Jobs for persons with disabilities is central to New York’s recovery, inclusiveness, and justice
Perhaps no greater challenge lies before Gov. Hochul and the Legislature than helping guide New York State to a strong and sustainable recovery after the ravages of COVID.
That means not only economic recovery, but a just and inclusive recovery that helps improve New York’s social fabric, strengthen communities and maximize opportunity for all. We can be prosperous but also, at the same time, we must do good.
As CEO of the New York State Industries for the Disabled (NYSID), my particular focus is on helping create meaningful jobs for people with disabilities.
An important step in the effort is occurring today with a hearing in the Assembly on employment opportunities for people with disabilities. I will be testifying about how to remove barriers to employment for people with disabilities as well as strengthen existing initiatives.
The barriers are significant. If you are a disabled New Yorker, you are two and a half times more likely to live in poverty or be the victim of violent crime, and three times more likely to be homeless than a New Yorker without a disability. And currently the unemployment rate for New Yorkers with disabilities is 67 percent.
Additionally, the intellectual/developmental disabilities community and the non-profit system created to support it have been ravaged by COVID. Residential and day programs have been shuttered. The sector’s work force crisis has gotten more severe.
NYSID exists to advance employment and other opportunities for individuals with disabilities. We administer contracts through the Preferred Source Program (PSP), which says that whenever possible, state and local governments are to purchase services or commodities so that persons with disabilities can perform the work.
Created in 1975 as part of the reforms adopted in the aftermath of the Willowbrook scandal, NYSID strongly believes that the PSP should be strengthened even further to help create more meaningful jobs for those with disabilities.
How can this be accomplished?
First, follow the law. Too many state and local government agencies either don’t understand the PSP or choose not to participate in it, in violation of the state finance law.
Second, create a roundtable of experts that can recommend changes to the existing programs to allow for more rapid growth, including unraveling bureaucracy to be more efficient and effective.
Third, and I think most importantly – we must do a better job at prioritizing individuals with disabilities. We continually make decisions where individuals with disabilities are an afterthought, and this was never clearer than during the pandemic. For example:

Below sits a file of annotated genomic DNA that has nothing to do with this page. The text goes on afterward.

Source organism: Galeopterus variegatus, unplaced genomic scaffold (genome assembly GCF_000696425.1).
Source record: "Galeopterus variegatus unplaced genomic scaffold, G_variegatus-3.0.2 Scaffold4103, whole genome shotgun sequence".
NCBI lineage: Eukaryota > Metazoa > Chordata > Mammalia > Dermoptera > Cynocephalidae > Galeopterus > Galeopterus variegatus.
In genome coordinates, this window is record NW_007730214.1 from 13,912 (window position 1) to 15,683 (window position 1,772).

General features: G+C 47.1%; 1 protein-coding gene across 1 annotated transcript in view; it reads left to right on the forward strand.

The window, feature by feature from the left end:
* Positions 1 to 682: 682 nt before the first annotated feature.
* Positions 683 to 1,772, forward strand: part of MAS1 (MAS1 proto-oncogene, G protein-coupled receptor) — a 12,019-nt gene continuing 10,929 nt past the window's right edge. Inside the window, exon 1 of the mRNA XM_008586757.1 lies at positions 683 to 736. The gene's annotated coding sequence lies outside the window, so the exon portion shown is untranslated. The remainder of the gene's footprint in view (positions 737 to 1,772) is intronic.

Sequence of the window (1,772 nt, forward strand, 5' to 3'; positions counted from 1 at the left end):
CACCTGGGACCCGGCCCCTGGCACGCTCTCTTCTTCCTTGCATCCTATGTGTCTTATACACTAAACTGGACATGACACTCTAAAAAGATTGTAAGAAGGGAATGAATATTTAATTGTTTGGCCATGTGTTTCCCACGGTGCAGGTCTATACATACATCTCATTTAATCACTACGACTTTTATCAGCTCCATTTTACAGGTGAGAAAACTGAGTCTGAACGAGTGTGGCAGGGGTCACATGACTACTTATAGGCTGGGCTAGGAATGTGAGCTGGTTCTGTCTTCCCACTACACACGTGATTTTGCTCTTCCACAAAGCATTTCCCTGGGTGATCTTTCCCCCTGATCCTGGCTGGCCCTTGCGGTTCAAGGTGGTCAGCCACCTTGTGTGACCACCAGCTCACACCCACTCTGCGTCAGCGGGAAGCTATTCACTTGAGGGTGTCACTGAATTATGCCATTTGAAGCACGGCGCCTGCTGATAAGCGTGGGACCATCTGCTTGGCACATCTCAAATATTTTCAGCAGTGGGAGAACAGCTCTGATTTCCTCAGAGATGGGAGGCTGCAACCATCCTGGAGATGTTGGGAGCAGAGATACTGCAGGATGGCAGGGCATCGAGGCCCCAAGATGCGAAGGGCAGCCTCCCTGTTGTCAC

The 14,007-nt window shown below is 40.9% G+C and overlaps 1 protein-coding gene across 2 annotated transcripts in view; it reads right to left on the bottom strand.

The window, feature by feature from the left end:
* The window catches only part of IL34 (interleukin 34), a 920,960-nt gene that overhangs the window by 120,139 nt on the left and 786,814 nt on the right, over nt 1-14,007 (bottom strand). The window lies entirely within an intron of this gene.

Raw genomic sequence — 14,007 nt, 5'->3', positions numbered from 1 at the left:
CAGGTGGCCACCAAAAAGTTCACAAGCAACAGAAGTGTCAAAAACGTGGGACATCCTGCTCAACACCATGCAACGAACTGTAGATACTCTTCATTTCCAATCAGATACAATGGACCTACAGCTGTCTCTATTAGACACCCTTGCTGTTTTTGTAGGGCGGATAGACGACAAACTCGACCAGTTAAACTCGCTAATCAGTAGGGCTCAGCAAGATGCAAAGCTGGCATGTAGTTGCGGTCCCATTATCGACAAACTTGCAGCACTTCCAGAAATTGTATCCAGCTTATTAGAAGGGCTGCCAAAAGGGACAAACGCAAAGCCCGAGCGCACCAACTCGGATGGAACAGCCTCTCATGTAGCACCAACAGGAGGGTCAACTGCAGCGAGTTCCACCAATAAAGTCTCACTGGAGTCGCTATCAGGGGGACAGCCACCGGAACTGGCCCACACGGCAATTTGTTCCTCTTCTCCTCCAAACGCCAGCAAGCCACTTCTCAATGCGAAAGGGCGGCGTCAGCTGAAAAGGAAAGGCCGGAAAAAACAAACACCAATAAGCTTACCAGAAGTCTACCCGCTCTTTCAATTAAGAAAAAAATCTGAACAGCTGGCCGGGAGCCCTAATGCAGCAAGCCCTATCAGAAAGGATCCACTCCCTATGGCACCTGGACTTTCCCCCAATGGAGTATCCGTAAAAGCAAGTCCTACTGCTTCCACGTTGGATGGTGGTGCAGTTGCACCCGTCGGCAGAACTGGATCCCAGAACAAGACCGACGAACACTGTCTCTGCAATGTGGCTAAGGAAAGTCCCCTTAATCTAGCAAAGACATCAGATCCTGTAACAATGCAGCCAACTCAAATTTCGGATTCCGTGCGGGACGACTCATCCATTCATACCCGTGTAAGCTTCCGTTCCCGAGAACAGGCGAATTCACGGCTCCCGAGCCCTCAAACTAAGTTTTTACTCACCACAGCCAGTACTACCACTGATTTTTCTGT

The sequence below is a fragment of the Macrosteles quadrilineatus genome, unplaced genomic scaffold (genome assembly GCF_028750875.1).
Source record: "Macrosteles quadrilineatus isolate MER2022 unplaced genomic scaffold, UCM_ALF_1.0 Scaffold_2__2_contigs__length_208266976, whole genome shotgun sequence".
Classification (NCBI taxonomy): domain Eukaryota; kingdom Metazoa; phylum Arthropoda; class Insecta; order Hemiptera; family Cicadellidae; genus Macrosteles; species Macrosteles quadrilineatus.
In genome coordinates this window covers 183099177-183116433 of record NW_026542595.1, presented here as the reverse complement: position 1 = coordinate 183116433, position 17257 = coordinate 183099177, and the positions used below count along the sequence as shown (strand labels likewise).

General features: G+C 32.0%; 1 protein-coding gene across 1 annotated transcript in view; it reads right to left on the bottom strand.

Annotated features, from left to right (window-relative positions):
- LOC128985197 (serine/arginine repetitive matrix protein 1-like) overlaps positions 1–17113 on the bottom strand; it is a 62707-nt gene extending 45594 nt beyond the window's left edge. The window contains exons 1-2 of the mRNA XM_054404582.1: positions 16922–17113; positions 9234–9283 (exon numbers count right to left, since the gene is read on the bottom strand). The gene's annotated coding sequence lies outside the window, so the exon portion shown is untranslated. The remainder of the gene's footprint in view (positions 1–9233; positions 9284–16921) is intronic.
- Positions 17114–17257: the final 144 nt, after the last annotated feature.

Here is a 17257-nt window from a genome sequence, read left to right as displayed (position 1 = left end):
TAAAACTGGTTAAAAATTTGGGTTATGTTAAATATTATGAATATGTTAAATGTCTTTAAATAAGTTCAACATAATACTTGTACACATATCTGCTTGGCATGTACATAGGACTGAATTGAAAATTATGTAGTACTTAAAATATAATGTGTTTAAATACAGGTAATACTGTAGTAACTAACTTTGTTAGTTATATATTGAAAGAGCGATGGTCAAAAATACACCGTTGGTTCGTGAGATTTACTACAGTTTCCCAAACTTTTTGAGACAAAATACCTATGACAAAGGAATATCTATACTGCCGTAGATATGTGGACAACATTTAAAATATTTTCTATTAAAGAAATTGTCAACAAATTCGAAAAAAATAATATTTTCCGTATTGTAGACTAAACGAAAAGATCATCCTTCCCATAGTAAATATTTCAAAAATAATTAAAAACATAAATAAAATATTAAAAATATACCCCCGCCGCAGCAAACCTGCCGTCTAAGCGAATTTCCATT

- In March of last year, schools and day programs shut down and individuals with disabilities were sent home to receive support in a remote environment that was often impossible for both the individuals and their families.
- In April, when PPE and testing was prioritized for hospitals and nursing homes, disability service providers did not make the cut because they were not considered “health care.” Disability Service Providers came together as a community to fight for their staff to be recognized as essential workers and finally got that recognition but not before many lives of staff and program participants were lost to the virus.
- In July of last year, for the first time in NYSID’s 45-year history, the New York State Division of Budget canceled a PSP contract that had been approved by two state agencies. Twenty individuals with developmental and intellectual disabilities were displaced, and 30 more lost their opportunity to be hired. We’ve asked Governor Hochul to reverse this decision and restore those jobs.
NYSID is committed to continuing to work with legislators and the Governor to remove obstacles and lower the boundaries so that the focus is rightly on one’s abilities and the supports needed to succeed.
Those without employment opportunities are more likely to live in poverty. It is a very simple equation. Policies and programs like Preferred Source contracting through NYSID can sustainably improve the quality of life for an individual with a disability by focusing on employment opportunities.
Maureen O’Brien is President/CEO of New York State Industries for the Disabled, which has 140member agencies and corporate partners. NYSID has helped create more than 5,000 jobs annually for people with disabilities generating $370 million in annual economic impact for New York State.